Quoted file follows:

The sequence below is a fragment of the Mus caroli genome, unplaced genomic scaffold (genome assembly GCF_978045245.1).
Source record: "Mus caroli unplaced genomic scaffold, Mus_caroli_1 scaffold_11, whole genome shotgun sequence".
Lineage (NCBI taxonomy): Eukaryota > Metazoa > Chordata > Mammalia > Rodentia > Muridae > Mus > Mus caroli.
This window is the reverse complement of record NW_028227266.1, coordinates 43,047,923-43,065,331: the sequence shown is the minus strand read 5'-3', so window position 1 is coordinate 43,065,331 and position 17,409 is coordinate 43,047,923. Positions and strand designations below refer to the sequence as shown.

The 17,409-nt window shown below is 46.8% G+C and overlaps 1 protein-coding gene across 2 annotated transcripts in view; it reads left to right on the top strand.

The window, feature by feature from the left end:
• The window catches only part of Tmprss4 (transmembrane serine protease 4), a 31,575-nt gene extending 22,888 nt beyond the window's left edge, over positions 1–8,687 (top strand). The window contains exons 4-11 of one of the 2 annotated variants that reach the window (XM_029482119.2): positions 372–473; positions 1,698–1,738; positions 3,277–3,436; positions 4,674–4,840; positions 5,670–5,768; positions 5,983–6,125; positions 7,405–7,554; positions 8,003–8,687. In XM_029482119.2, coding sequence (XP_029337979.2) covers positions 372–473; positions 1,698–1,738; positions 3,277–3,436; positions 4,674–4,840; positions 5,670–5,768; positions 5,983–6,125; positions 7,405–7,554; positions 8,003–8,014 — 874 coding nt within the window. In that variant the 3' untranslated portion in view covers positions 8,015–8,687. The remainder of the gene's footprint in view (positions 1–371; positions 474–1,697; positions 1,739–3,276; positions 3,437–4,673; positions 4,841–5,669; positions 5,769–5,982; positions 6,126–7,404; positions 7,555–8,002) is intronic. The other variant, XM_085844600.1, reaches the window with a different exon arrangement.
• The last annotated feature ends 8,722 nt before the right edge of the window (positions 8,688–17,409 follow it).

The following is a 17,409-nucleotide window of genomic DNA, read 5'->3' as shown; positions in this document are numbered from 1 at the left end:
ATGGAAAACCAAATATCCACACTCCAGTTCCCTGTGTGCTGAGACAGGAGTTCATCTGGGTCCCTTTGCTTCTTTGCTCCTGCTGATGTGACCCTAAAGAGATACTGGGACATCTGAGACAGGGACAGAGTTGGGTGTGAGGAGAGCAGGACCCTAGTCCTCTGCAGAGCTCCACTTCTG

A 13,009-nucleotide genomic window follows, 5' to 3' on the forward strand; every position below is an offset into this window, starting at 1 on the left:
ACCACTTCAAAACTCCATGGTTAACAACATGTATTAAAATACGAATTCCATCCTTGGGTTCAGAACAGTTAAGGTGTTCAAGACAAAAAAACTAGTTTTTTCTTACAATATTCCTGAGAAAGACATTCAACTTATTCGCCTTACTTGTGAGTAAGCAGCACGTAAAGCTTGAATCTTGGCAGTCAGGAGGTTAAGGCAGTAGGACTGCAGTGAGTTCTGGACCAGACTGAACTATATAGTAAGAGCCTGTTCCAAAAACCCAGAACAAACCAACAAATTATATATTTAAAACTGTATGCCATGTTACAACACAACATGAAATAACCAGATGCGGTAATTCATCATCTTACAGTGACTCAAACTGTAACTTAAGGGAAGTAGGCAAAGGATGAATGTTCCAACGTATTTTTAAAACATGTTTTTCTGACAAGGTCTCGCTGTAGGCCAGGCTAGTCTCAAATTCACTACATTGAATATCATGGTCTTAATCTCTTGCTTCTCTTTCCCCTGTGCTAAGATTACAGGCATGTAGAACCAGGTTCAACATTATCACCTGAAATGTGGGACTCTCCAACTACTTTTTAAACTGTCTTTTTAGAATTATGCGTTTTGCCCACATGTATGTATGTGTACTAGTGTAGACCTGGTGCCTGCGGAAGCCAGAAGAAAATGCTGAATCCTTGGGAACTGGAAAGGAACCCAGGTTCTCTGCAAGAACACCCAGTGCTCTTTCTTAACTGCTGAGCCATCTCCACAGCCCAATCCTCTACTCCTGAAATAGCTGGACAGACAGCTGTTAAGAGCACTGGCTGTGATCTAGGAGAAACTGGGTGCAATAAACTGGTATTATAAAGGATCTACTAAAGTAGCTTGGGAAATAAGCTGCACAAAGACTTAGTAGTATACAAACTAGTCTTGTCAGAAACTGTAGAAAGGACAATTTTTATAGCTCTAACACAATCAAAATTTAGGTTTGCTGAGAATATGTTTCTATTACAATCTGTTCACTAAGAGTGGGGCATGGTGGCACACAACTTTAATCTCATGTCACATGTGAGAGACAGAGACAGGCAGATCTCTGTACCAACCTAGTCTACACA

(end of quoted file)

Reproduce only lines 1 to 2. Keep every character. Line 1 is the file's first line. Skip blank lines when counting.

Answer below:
The sequence below is a fragment of the Mus caroli genome, unplaced genomic scaffold (genome assembly GCF_978045245.1).
Source record: "Mus caroli unplaced genomic scaffold, Mus_caroli_1 scaffold_11, whole genome shotgun sequence".